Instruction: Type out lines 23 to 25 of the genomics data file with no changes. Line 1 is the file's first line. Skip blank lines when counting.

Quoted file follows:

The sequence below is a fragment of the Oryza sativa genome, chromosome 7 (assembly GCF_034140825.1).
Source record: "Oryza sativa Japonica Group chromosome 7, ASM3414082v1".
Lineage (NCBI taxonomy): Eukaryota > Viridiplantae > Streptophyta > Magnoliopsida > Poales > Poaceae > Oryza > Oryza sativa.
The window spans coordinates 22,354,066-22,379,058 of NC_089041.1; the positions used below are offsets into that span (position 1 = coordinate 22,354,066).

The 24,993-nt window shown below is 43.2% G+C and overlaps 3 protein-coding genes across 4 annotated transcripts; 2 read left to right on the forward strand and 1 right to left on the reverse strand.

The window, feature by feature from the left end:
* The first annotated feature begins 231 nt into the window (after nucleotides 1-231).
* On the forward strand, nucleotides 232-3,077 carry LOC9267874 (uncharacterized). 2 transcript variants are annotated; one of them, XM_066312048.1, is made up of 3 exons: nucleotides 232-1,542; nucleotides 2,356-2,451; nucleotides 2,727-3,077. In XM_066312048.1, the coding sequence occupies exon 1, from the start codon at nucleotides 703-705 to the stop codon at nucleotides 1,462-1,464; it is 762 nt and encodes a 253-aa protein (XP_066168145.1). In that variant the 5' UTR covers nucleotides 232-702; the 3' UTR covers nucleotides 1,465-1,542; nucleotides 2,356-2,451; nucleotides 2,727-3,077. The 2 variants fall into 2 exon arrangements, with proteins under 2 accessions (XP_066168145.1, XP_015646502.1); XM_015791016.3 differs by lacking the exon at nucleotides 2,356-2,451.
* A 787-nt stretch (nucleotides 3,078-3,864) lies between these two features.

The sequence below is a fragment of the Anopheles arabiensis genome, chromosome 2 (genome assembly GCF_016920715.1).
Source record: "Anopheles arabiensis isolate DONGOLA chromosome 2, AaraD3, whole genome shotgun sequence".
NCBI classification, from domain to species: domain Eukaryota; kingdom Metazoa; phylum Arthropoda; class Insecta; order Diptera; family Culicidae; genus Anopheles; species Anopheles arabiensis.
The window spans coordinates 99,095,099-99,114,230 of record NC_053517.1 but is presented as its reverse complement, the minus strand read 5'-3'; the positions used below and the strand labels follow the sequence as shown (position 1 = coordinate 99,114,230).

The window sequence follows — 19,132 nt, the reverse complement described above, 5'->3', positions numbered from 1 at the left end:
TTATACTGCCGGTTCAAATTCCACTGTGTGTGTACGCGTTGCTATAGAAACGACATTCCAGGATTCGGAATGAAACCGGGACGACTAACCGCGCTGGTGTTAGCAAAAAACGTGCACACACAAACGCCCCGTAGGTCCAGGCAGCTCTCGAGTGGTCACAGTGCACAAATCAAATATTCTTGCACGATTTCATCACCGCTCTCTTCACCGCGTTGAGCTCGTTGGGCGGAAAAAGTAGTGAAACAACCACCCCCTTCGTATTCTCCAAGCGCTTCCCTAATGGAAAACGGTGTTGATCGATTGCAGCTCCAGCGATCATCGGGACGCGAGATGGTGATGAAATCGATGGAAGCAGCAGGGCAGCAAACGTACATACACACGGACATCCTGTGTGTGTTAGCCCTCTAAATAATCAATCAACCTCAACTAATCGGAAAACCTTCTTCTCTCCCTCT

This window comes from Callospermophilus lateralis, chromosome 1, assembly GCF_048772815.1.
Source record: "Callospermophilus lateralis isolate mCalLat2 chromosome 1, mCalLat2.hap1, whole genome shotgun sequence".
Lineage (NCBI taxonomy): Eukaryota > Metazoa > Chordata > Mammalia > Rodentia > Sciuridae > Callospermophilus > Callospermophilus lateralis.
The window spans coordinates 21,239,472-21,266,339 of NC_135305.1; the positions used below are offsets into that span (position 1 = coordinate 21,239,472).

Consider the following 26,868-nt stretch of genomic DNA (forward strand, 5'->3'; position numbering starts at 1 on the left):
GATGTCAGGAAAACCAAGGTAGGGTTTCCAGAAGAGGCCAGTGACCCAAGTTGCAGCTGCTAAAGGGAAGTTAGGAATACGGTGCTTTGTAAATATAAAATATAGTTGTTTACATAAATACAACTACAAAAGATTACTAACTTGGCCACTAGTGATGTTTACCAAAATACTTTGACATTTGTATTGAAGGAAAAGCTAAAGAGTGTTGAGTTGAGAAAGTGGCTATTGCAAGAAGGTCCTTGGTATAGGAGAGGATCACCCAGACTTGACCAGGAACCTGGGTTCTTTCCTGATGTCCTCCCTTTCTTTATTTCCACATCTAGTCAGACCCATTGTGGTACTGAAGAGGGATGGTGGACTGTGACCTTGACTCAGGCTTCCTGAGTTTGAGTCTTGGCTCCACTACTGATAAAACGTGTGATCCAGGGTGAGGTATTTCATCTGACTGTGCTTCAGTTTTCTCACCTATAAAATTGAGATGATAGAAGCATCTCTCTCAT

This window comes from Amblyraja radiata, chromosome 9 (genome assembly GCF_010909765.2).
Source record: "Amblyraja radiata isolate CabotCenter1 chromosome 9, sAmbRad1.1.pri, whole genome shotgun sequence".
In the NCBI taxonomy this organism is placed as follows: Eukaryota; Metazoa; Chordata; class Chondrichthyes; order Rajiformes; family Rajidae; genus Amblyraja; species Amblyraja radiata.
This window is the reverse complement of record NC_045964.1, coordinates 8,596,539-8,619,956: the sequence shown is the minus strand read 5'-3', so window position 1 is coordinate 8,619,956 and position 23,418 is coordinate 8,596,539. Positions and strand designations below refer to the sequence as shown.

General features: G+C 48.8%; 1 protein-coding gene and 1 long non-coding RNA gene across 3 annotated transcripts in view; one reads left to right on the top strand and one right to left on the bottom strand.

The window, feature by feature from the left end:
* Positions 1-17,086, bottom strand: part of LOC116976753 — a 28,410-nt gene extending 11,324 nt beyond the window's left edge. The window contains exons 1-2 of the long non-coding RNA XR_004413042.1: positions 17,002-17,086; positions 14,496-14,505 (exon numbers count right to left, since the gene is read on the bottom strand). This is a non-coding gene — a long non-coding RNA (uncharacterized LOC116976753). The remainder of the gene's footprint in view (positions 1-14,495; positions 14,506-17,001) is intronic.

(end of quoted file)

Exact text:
Source record: "Amblyraja radiata isolate CabotCenter1 chromosome 9, sAmbRad1.1.pri, whole genome shotgun sequence".
In the NCBI taxonomy this organism is placed as follows: Eukaryota; Metazoa; Chordata; class Chondrichthyes; order Rajiformes; family Rajidae; genus Amblyraja; species Amblyraja radiata.
This window is the reverse complement of record NC_045964.1, coordinates 8,596,539-8,619,956: the sequence shown is the minus strand read 5'-3', so window position 1 is coordinate 8,619,956 and position 23,418 is coordinate 8,596,539. Positions and strand designations below refer to the sequence as shown.